PCR Amplicon Construction and Sequencing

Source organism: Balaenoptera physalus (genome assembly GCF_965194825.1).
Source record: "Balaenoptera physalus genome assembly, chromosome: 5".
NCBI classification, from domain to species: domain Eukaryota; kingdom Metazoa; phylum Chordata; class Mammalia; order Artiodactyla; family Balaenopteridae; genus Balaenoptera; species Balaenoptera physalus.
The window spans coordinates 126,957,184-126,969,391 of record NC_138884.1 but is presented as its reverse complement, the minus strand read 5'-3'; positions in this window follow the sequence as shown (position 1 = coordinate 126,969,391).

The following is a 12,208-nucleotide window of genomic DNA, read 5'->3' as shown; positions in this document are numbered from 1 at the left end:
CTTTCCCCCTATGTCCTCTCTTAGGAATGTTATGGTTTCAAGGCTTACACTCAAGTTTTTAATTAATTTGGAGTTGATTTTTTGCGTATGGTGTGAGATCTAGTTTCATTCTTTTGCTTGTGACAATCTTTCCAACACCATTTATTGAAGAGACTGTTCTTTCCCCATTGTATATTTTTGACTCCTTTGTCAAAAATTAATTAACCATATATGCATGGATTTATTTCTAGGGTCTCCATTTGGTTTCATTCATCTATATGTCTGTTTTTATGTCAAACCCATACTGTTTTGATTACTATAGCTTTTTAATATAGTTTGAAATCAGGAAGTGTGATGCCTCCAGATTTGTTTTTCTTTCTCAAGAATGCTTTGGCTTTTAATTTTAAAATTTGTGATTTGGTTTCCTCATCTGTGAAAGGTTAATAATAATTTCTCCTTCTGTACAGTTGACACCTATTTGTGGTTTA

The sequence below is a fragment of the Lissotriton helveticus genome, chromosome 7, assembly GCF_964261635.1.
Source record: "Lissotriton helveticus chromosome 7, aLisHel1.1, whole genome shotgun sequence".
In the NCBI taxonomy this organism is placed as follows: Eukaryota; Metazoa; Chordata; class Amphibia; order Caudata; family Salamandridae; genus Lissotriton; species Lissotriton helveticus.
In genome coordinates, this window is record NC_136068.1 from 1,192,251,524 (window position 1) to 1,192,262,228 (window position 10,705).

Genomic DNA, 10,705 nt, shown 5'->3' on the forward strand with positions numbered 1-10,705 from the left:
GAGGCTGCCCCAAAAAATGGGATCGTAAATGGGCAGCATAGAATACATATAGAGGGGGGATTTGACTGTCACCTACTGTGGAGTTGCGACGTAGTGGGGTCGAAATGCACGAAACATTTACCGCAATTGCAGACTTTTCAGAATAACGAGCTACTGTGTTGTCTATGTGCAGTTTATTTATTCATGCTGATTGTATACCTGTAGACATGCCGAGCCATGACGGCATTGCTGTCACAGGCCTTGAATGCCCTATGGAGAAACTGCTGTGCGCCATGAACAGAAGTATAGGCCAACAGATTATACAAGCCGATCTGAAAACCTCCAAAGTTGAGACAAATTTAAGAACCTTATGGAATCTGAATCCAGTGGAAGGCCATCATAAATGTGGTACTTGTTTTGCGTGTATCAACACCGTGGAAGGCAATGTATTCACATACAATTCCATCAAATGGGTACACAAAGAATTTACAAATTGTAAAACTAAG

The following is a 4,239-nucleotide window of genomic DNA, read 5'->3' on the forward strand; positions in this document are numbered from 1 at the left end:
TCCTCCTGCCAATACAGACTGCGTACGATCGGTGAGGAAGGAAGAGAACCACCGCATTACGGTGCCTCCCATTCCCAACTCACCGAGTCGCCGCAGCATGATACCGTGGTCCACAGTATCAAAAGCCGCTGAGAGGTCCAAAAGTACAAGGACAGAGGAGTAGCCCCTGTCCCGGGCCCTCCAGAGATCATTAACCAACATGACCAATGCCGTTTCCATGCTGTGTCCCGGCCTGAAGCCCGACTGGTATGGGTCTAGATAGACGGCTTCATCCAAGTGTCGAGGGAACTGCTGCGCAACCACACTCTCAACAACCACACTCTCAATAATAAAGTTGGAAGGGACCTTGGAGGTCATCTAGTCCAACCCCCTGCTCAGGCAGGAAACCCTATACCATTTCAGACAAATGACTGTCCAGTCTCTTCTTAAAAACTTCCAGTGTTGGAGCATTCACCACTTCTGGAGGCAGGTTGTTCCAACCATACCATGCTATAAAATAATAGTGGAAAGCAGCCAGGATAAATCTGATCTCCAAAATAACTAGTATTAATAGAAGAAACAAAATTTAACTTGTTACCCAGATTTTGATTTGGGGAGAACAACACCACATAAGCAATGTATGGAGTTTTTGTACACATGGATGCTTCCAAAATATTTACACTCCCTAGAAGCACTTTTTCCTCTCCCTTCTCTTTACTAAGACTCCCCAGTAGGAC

From each extract, we amplified the V4 and V6 hypervariable regions of the 16S rRNA gene using forward and reverse primers from Caporaso et al., 2011, and the Visualization and Analysis of Microbial Population Structures (VAMPS) center1, respectively. The V4 primers are 515F (5′-GTGCCAGCMGCCGCGGTAA-3′) and 806R (5′-GGACTACHVGGGTWTCTAAT-3′). The V6 primers are a combination of four forward primers, 967F1 (5′-CTAACCGANGAACCTYACC-3′), 967F2 (5′-CNAC GCGAAGAACCTTANC-3′), 967F3 (5′-CAACGCGMARAAC CTTACC-3′), and 967F4 (5′-ATACGCGARGAACCTTACC-3′), and one reverse primer, 1064R (5′-CGACRRCCATGC ANCACCT-3′). We performed a 20-μl PCR reaction in triplicate for each sample, in which each reaction contained a mixture of 0.1 μl Platinum HF Taq Polymerase (Life Technologies, Carlsbad, CA, United States), 2 μl Platinum HF Buffer (10×), 0.8 μl MgSO4 (50 mM), 0.16 μl dNTPs (25 Mm mix), 0.1 μl of each primer (50 μM), 0.1 μl bovine serum albumin (Fermentas Life Sciences, Carlsbad, CA, United States), and between 1 and 10 μl of the extracted DNA in addition to a reaction containing 10 μl of water, and no extract to analyze for PCR reagent contamination during post-sequencing processing. The thermocycler program for both the V4 and V6 regions was set to an initial denaturation temperature of 94°C for 2 min; 30 cycles (37 cycles for sediment depths 7 and 26 mbsf at Site 8) of 94°C for 15 s, 60°C for 30 s, and 68°C for 60 s; and then a final extension of 68°C for 5 min. We then pooled and cleaned the amplicons for each sample using the Agencourt AMPure PCR Purification kit (Beckman Coulter Life Sciences, Indianapolis, IN, United States), and then sequenced the amplicons on the Illumina MiSeq at the University of Rhode Island Genomics and Sequencing Center. Sequencing of the V4 and V6 datasets was conducted using Illumina V2 chemistry with 2 × 250 cycles and V3 chemistry with 2 × 75 cycles, respectively.